Rococo Art and Architecture, Baroque Gone Wild
Across Europe, eye-popping Rococo art featured aristocrats playing in their palaces and picnicking in their bucolic backyards: pleasure gardens that stretched to the horizon…as if their divine-right world would go on forever.
Complete Video Script
[102, Schönbrunn Palace, Vienna] By the mid-1700s, Baroque had morphed into a style called "Rococo." If Baroque was controlled exuberance, Rococo was uncontrolled exuberance. As if the divine monarchs and aristocrats needed ever-more over-the-top art to flaunt their privileged status, their art became even fancier — ultimately with the focus more on the decoration than on the subject itself.
 Baroque's curved lines became Rococo's even curvier lines. Circles became ovals. Everything glowed with gilding and plenty of mirrors. Rococo was like Baroque that got shrunk in the wash: lighter, frillier, and more delicate.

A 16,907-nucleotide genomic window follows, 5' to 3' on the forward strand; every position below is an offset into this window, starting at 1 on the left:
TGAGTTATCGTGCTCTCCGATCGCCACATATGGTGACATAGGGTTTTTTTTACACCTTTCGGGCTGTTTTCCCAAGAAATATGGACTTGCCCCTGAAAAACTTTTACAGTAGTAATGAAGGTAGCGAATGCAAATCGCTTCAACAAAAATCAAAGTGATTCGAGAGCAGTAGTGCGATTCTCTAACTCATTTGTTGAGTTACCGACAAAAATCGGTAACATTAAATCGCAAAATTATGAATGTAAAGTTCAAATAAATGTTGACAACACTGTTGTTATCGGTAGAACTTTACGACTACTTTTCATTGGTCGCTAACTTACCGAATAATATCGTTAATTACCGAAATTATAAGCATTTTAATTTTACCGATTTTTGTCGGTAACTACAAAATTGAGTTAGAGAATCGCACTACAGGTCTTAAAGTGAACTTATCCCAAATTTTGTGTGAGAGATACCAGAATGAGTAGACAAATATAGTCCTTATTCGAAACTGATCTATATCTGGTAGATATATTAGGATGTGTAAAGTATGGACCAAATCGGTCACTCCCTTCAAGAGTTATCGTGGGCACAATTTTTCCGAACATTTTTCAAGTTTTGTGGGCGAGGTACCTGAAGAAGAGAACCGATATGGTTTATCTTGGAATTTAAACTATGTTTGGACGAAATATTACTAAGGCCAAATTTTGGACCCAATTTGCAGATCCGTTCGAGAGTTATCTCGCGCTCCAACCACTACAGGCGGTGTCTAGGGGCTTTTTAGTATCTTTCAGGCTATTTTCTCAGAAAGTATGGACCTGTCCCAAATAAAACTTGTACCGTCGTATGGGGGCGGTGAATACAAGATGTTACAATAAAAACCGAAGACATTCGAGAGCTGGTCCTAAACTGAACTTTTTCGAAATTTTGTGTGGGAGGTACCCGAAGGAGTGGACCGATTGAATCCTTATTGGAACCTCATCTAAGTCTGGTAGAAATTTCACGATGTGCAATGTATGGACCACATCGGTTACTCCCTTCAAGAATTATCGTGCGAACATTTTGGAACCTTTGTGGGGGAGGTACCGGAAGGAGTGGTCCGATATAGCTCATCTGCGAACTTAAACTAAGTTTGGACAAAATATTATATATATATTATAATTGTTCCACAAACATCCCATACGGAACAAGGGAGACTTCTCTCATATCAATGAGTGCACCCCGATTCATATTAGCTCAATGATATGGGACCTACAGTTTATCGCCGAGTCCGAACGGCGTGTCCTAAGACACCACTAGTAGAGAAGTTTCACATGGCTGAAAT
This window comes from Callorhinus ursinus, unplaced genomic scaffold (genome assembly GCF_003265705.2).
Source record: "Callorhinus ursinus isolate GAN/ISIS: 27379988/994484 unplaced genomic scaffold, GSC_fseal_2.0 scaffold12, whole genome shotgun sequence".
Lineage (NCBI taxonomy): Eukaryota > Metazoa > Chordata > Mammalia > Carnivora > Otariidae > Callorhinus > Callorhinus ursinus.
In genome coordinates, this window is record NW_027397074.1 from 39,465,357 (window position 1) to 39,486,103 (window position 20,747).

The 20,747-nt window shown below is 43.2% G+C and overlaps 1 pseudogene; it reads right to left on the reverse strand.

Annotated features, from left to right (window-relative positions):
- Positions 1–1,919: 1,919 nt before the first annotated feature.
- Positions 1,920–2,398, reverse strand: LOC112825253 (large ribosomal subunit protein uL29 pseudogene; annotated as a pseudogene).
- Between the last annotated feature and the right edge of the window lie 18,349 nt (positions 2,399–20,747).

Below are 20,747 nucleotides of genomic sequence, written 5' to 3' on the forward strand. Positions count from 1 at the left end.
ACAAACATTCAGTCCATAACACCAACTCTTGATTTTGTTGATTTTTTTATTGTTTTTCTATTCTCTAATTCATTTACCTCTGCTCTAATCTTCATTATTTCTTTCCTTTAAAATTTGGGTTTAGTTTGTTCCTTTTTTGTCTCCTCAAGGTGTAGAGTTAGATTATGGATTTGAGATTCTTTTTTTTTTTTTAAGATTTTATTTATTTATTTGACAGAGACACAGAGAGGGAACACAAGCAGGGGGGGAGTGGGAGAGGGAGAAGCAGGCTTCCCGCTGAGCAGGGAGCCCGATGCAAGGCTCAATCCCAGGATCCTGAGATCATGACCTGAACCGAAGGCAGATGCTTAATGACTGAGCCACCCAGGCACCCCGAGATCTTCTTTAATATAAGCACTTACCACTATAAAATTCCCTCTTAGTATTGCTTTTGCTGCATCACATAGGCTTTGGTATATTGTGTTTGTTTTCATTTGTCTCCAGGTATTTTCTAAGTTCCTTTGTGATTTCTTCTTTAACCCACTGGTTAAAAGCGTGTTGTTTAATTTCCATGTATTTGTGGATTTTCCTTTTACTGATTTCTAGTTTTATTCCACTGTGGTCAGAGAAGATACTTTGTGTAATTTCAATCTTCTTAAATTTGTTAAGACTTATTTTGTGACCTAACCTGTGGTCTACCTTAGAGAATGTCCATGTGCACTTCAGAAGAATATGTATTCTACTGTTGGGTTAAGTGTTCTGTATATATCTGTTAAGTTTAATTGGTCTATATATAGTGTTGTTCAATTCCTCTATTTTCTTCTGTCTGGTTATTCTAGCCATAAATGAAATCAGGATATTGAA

[104, mostly Würzburg Residenz, Franconia, Germany] In the decor of this royal palace you can see how Rococo is even fancier than fancy Baroque: rooms slathered with enormous wealth, kilos of gold leaf, lots of exotic Asian influence, and eye-popping extravagance.
[105, paintings by Fragonard, Bouchard, and others] The Rococo style was perfect for the new generation of rosy-cheeked aristocrats embracing their carefree lives of leisure as never before…frolicking amid nature…and indulging in every sensual pleasure. The lives of these elites were much like their art: decoration over substance. Across Europe, aristocrats played in their palaces and picnicked in their bucolic backyards: pleasure gardens that stretched to the horizon…as if their divine-right world would go on forever.